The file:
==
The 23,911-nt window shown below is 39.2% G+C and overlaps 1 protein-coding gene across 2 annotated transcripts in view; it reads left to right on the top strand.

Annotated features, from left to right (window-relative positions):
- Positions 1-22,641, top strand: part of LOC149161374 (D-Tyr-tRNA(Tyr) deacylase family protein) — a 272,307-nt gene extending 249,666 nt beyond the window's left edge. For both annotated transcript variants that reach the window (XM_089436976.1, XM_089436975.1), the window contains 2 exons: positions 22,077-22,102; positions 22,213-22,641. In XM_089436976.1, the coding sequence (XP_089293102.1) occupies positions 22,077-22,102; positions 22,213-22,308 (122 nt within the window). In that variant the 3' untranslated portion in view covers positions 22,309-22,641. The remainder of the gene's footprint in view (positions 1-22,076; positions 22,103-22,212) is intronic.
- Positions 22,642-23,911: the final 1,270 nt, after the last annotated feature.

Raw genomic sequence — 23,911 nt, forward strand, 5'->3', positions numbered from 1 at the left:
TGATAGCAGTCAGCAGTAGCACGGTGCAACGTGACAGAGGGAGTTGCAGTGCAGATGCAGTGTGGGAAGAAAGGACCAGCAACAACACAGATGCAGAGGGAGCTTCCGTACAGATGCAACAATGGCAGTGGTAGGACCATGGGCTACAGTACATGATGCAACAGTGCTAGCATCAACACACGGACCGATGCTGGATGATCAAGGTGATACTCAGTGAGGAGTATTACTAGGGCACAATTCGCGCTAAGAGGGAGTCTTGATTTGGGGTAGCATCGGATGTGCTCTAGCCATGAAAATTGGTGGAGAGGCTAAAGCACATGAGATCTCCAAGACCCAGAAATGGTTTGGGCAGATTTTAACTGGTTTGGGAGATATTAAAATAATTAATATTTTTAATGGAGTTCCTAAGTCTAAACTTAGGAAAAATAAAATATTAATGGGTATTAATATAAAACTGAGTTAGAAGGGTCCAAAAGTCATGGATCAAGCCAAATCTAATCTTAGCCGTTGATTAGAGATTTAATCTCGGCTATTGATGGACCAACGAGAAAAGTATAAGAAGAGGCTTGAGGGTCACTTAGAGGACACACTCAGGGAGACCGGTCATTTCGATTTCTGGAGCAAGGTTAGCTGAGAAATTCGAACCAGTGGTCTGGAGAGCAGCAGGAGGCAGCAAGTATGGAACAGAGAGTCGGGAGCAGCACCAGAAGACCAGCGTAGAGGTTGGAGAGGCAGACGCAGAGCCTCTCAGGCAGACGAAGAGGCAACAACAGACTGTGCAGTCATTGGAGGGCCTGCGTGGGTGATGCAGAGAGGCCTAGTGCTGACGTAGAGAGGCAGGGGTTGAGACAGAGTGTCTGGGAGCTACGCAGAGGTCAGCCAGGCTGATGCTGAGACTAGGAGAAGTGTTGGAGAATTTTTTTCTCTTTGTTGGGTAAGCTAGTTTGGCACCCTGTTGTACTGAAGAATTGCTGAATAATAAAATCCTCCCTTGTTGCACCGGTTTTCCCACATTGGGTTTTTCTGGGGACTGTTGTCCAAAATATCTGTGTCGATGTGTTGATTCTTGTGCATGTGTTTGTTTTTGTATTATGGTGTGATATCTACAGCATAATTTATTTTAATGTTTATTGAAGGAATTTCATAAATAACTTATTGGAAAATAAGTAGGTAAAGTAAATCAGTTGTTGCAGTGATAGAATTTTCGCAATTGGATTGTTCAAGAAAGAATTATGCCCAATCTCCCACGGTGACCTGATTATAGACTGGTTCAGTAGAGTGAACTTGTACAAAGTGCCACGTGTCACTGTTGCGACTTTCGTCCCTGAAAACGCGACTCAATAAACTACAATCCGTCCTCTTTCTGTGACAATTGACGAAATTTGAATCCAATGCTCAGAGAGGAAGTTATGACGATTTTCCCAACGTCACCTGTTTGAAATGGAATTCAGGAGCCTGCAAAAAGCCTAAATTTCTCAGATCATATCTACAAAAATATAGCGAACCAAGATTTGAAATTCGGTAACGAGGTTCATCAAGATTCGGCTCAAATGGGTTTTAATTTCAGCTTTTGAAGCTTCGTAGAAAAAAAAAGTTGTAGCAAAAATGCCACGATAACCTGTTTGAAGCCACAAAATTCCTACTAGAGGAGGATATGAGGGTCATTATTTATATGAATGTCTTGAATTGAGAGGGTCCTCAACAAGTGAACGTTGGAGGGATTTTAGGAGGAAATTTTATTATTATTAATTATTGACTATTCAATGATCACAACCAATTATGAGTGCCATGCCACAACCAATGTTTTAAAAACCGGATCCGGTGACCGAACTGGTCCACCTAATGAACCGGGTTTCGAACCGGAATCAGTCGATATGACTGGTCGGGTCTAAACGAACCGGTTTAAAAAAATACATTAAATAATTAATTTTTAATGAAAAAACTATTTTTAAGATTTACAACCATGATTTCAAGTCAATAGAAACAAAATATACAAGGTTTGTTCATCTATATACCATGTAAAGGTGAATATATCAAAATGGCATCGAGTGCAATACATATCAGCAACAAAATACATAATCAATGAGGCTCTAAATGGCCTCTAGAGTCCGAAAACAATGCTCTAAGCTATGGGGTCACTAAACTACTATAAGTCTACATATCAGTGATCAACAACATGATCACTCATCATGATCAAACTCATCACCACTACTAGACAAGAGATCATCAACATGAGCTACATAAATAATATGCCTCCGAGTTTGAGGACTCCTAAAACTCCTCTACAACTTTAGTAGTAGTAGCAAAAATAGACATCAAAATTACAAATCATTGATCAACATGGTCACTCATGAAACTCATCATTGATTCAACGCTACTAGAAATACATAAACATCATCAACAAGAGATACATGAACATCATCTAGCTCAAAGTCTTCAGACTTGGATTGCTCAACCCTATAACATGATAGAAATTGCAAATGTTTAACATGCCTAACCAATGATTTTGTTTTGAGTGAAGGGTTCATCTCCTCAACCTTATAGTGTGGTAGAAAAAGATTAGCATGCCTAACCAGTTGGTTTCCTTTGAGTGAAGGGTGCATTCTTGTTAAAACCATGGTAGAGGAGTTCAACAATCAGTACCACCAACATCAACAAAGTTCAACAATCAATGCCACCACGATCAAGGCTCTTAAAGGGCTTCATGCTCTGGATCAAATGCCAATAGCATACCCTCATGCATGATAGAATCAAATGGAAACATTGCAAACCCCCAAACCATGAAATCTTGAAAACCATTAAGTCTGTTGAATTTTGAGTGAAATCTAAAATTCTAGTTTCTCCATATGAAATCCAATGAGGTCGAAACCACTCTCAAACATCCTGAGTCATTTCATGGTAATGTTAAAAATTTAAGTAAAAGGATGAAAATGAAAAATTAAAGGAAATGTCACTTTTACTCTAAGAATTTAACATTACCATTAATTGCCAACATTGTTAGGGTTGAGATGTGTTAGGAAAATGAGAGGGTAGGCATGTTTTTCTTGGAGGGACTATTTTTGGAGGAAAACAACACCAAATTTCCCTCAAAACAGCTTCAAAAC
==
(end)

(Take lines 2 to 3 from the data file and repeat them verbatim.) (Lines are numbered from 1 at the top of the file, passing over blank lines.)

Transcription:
Annotated features, from left to right (window-relative positions):
- Positions 1-22,641, top strand: part of LOC149161374 (D-Tyr-tRNA(Tyr) deacylase family protein) — a 272,307-nt gene extending 249,666 nt beyond the window's left edge. For both annotated transcript variants that reach the window (XM_089436976.1, XM_089436975.1), the window contains 2 exons: positions 22,077-22,102; positions 22,213-22,641. In XM_089436976.1, the coding sequence (XP_089293102.1) occupies positions 22,077-22,102; positions 22,213-22,308 (122 nt within the window). In that variant the 3' untranslated portion in view covers positions 22,309-22,641. The remainder of the gene's footprint in view (positions 1-22,076; positions 22,103-22,212) is intronic.